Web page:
Like most photographers I get a lot of inspiration from visiting new places and travelling, but obviously the last couple of years (has it really been nearly two years of this pandemic?) has been nearly impossible for non-essential travel. I’ve taken the opportunity to explore closer to home, and I’m very lucky that there are many beautiful places to visit within an hour’s drive. But what do you do if you don’t have such beautiful scenery on your doorstep? You do what photographer César Llaneza Rodríguez has been doing and find beauty in unexpected places, like these brilliant images he creates of technicoloured cracked mud taken along the banks of the Rio Tinto near Huelva, Spain.
Originally from Asturias in the North of Spain, César has focussed on taking ‘intimate portraits of nature’ as he likes to call them. They are essentially abstract works of art, although using the natural environment as the subject. He says that he is most drawn to landscape and nature abstracts because of the textures, patterns and colours in particular.
One texture that continuously appeals to César is cracked mud. “When I start a photography session on cracked mud I’m looking for bold textures with vivid colors and broken repeating patterns,” he explains.
When the water disappears from the surface, the material contracts due to volume loss, causing the sediment to break down. Cracks appear on the surface, where the material dries faster than on the underlying levels.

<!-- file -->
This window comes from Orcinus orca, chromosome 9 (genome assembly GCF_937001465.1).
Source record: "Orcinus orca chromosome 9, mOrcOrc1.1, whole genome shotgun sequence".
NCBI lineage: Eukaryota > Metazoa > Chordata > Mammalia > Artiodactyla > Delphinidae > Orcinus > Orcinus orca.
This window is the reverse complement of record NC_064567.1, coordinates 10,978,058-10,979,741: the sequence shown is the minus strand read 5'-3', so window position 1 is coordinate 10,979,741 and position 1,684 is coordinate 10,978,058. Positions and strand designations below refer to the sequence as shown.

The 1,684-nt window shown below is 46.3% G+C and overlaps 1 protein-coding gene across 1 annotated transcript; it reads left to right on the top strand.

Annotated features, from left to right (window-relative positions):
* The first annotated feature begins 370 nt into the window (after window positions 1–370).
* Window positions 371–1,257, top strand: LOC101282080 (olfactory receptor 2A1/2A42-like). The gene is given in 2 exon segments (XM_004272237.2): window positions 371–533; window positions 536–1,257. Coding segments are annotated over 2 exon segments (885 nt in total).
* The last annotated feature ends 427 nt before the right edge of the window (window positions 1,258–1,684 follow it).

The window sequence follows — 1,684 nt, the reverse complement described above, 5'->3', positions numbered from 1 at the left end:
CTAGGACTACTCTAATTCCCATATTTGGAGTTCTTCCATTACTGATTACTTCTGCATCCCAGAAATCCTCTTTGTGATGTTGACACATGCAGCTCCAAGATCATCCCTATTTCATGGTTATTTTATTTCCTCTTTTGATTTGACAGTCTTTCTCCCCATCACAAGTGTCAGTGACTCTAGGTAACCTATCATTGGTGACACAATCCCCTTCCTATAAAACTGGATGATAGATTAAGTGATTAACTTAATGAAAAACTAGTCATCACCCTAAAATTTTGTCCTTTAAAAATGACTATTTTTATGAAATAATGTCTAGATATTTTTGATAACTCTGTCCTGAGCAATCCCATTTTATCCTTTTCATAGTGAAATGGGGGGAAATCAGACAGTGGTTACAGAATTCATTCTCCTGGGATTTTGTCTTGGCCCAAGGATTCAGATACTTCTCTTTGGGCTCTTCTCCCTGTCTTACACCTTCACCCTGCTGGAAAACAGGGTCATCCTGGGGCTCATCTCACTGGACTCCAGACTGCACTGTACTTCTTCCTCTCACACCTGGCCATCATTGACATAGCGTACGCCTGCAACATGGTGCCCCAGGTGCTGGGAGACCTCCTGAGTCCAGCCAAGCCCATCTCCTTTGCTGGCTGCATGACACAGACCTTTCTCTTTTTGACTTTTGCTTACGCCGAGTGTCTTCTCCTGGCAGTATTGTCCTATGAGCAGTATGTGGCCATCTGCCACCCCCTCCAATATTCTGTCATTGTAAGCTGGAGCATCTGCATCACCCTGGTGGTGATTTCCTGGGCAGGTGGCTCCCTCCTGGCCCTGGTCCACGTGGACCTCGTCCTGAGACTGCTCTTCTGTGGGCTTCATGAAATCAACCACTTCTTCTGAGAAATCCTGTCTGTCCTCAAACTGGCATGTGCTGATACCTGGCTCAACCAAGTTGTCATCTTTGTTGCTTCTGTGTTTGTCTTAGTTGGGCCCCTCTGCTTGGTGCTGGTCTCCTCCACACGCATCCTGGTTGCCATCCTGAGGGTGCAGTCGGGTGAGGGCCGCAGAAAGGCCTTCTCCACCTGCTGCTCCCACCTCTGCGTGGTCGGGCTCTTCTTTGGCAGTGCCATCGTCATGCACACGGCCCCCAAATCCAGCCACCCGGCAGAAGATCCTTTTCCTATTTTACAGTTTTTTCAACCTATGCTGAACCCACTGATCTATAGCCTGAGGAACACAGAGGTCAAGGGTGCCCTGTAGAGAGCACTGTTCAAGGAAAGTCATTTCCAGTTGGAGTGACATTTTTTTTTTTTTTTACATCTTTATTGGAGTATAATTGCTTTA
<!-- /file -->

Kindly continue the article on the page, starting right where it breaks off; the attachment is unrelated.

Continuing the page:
The colours that César captures are absolutely astounding. He explains that when the water evaporates, the minerals and metals present in the water from the river are left behind on the surface. These include a lot of iron, but also heavy metals such as zinc, copper, arsenic. The water has a very high acidity with a pH lower than 2. In fact, the name Rio Tinto actually means Red River, named after the colour of the water due to the heavy amount of iron dissolved in the water. It is unclear how much of the iron and other metals occur naturally and how much is pollution from mining, however.
In terms of camera settings, César says that he is constantly changing the white balance to enhance the natural colours of the mud. He also uses polarizing filters to eliminate glare. Different times of day also produce different effects from the soft light at the ends of the day to the hard shadows of mid day.
César clearly loves creating this work, adding that “perhaps the most difficult thing is when session is over; photographing these textures is totally addicting.”